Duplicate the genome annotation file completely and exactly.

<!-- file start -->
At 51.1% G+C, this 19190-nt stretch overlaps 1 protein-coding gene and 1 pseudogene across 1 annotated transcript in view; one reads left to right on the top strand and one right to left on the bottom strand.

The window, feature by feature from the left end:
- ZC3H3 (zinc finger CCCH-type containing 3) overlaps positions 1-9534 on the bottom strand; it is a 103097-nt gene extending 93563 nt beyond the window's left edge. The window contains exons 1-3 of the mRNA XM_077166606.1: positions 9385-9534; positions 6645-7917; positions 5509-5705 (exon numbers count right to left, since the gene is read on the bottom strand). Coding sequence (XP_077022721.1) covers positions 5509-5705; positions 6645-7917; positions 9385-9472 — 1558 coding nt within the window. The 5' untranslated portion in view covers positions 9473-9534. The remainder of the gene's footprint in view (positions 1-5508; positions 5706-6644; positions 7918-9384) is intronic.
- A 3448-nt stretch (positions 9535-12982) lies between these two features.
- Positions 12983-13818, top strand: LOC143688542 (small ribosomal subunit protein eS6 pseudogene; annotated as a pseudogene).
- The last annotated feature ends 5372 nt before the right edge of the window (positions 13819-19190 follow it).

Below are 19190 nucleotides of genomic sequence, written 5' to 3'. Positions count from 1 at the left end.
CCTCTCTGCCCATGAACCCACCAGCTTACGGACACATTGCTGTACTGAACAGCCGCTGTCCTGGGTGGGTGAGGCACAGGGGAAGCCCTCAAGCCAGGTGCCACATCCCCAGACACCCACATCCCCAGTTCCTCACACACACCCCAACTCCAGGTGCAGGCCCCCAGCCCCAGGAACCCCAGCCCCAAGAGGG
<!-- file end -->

At 51.1% G+C, this 19190-nt stretch overlaps 1 protein-coding gene and 1 pseudogene across 1 annotated transcript in view; one reads left to right on the top strand and one right to left on the bottom strand.

The window, feature by feature from the left end:
- ZC3H3 (zinc finger CCCH-type containing 3) overlaps positions 1-9534 on the bottom strand; it is a 103097-nt gene extending 93563 nt beyond the window's left edge. The window contains exons 1-3 of the mRNA XM_077166606.1: positions 9385-9534; positions 6645-7917; positions 5509-5705 (exon numbers count right to left, since the gene is read on the bottom strand). Coding sequence (XP_077022721.1) covers positions 5509-5705; positions 6645-7917; positions 9385-9472 — 1558 coding nt within the window. The 5' untranslated portion in view covers positions 9473-9534. The remainder of the gene's footprint in view (positions 1-5508; positions 5706-6644; positions 7918-9384) is intronic.
- A 3448-nt stretch (positions 9535-12982) lies between these two features.
- Positions 12983-13818, top strand: LOC143688542 (small ribosomal subunit protein eS6 pseudogene; annotated as a pseudogene).
- The last annotated feature ends 5372 nt before the right edge of the window (positions 13819-19190 follow it).

Below are 19190 nucleotides of genomic sequence, written 5' to 3'. Positions count from 1 at the left end.
CCTCTCTGCCCATGAACCCACCAGCTTACGGACACATTGCTGTACTGAACAGCCGCTGTCCTGGGTGGGTGAGGCACAGGGGAAGCCCTCAAGCCAGGTGCCACATCCCCAGACACCCACATCCCCAGTTCCTCACACACACCCCAACTCCAGGTGCAGGCCCCCAGCCCCAGGAACCCCAGCCCCAAGAGGG